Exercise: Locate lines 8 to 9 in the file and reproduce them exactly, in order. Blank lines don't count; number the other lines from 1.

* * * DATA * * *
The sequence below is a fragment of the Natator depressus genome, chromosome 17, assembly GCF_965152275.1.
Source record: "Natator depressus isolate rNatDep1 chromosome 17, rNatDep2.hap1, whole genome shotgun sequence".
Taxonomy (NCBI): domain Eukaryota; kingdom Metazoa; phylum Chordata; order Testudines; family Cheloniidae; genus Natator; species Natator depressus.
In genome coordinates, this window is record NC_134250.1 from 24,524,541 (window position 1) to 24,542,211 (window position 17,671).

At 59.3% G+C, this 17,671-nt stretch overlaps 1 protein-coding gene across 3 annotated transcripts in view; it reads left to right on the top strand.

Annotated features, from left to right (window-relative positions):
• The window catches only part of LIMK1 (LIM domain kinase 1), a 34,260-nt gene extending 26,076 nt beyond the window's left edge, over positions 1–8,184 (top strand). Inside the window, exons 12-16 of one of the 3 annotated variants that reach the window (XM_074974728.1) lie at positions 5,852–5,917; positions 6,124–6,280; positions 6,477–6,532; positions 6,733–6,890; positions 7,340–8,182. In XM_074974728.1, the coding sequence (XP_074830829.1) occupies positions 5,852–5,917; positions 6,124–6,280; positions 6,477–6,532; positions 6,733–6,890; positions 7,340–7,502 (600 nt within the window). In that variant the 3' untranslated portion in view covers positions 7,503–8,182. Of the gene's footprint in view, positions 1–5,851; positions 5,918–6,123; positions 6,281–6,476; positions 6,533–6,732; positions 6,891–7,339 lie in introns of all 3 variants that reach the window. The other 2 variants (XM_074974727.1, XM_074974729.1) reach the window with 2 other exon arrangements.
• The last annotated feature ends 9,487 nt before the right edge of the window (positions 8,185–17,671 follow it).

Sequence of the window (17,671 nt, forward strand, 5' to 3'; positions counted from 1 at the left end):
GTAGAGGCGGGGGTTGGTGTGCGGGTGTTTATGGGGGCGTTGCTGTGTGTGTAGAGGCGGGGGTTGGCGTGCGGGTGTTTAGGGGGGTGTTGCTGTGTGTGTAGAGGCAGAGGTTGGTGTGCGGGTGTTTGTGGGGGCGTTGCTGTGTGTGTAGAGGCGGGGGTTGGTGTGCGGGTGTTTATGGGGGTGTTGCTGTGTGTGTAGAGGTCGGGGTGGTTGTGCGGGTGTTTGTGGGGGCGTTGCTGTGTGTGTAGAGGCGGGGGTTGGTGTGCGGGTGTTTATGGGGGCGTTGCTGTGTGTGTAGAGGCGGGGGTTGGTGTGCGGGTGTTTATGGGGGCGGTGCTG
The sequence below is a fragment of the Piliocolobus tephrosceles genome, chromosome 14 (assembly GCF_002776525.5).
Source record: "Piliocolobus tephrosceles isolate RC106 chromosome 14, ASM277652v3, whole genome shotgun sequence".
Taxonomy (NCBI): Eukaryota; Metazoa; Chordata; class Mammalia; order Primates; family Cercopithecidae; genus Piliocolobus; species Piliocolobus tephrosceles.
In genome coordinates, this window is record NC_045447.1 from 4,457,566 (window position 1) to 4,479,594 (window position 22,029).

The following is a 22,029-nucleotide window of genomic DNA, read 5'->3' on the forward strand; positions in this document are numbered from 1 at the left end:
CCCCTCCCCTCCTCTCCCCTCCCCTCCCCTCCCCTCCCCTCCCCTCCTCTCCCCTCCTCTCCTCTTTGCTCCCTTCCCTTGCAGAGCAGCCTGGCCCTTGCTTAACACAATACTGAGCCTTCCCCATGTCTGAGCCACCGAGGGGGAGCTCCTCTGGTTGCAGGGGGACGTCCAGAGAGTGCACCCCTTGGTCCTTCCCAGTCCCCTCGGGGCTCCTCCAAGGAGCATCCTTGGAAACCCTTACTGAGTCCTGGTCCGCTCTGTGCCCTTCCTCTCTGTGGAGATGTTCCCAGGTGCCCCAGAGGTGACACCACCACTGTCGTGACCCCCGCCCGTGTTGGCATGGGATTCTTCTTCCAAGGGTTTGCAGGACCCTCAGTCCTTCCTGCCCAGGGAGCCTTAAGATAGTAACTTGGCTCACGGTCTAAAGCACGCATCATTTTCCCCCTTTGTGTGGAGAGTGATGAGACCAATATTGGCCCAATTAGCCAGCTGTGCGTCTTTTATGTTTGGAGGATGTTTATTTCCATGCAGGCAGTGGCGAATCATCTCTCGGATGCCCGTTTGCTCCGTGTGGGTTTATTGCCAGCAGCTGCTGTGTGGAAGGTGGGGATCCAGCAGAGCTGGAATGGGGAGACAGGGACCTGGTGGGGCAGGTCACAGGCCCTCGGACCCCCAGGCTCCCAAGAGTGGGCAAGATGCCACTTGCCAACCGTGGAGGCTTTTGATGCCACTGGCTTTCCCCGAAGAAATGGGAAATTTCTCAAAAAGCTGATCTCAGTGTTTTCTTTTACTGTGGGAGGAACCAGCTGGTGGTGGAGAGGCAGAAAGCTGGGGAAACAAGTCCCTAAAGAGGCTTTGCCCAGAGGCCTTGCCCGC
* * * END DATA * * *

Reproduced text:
• The last annotated feature ends 9,487 nt before the right edge of the window (positions 8,185–17,671 follow it).

Sequence of the window (17,671 nt, forward strand, 5' to 3'; positions counted from 1 at the left end):